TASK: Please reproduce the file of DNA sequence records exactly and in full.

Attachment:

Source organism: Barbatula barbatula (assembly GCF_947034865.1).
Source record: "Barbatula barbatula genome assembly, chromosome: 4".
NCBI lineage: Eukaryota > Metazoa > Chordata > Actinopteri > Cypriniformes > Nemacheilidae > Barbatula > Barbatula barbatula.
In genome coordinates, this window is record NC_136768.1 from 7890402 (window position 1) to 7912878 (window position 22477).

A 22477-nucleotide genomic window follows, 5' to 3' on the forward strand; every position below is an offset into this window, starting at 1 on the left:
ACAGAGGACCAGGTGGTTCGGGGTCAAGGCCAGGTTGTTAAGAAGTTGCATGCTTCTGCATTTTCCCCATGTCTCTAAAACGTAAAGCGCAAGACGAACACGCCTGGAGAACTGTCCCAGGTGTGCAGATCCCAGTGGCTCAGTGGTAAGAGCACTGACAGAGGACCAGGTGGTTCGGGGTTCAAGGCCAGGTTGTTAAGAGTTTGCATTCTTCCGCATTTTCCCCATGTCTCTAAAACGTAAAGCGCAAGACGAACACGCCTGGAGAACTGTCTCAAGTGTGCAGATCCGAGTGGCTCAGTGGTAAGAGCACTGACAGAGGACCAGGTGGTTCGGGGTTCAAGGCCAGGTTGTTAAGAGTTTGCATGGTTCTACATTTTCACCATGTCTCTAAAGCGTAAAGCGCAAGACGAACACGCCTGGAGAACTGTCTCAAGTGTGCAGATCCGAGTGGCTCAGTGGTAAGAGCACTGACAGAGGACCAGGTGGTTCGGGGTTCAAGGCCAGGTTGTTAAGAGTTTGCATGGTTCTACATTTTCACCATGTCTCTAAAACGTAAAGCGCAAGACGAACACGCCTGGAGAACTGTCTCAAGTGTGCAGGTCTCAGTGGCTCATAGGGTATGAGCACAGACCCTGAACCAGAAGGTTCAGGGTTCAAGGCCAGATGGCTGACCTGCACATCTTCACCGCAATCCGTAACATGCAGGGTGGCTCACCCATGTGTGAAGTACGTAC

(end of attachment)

Source organism: Barbatula barbatula (assembly GCF_947034865.1).
Source record: "Barbatula barbatula genome assembly, chromosome: 4".
NCBI lineage: Eukaryota > Metazoa > Chordata > Actinopteri > Cypriniformes > Nemacheilidae > Barbatula > Barbatula barbatula.
In genome coordinates, this window is record NC_136768.1 from 7890402 (window position 1) to 7912878 (window position 22477).

A 22477-nucleotide genomic window follows, 5' to 3' on the forward strand; every position below is an offset into this window, starting at 1 on the left:
ACAGAGGACCAGGTGGTTCGGGGTCAAGGCCAGGTTGTTAAGAAGTTGCATGCTTCTGCATTTTCCCCATGTCTCTAAAACGTAAAGCGCAAGACGAACACGCCTGGAGAACTGTCCCAGGTGTGCAGATCCCAGTGGCTCAGTGGTAAGAGCACTGACAGAGGACCAGGTGGTTCGGGGTTCAAGGCCAGGTTGTTAAGAGTTTGCATTCTTCCGCATTTTCCCCATGTCTCTAAAACGTAAAGCGCAAGACGAACACGCCTGGAGAACTGTCTCAAGTGTGCAGATCCGAGTGGCTCAGTGGTAAGAGCACTGACAGAGGACCAGGTGGTTCGGGGTTCAAGGCCAGGTTGTTAAGAGTTTGCATGGTTCTACATTTTCACCATGTCTCTAAAGCGTAAAGCGCAAGACGAACACGCCTGGAGAACTGTCTCAAGTGTGCAGATCCGAGTGGCTCAGTGGTAAGAGCACTGACAGAGGACCAGGTGGTTCGGGGTTCAAGGCCAGGTTGTTAAGAGTTTGCATGGTTCTACATTTTCACCATGTCTCTAAAACGTAAAGCGCAAGACGAACACGCCTGGAGAACTGTCTCAAGTGTGCAGGTCTCAGTGGCTCATAGGGTATGAGCACAGACCCTGAACCAGAAGGTTCAGGGTTCAAGGCCAGATGGCTGACCTGCACATCTTCACCGCAATCCGTAACATGCAGGGTGGCTCACCCATGTGTGAAGTACGTAC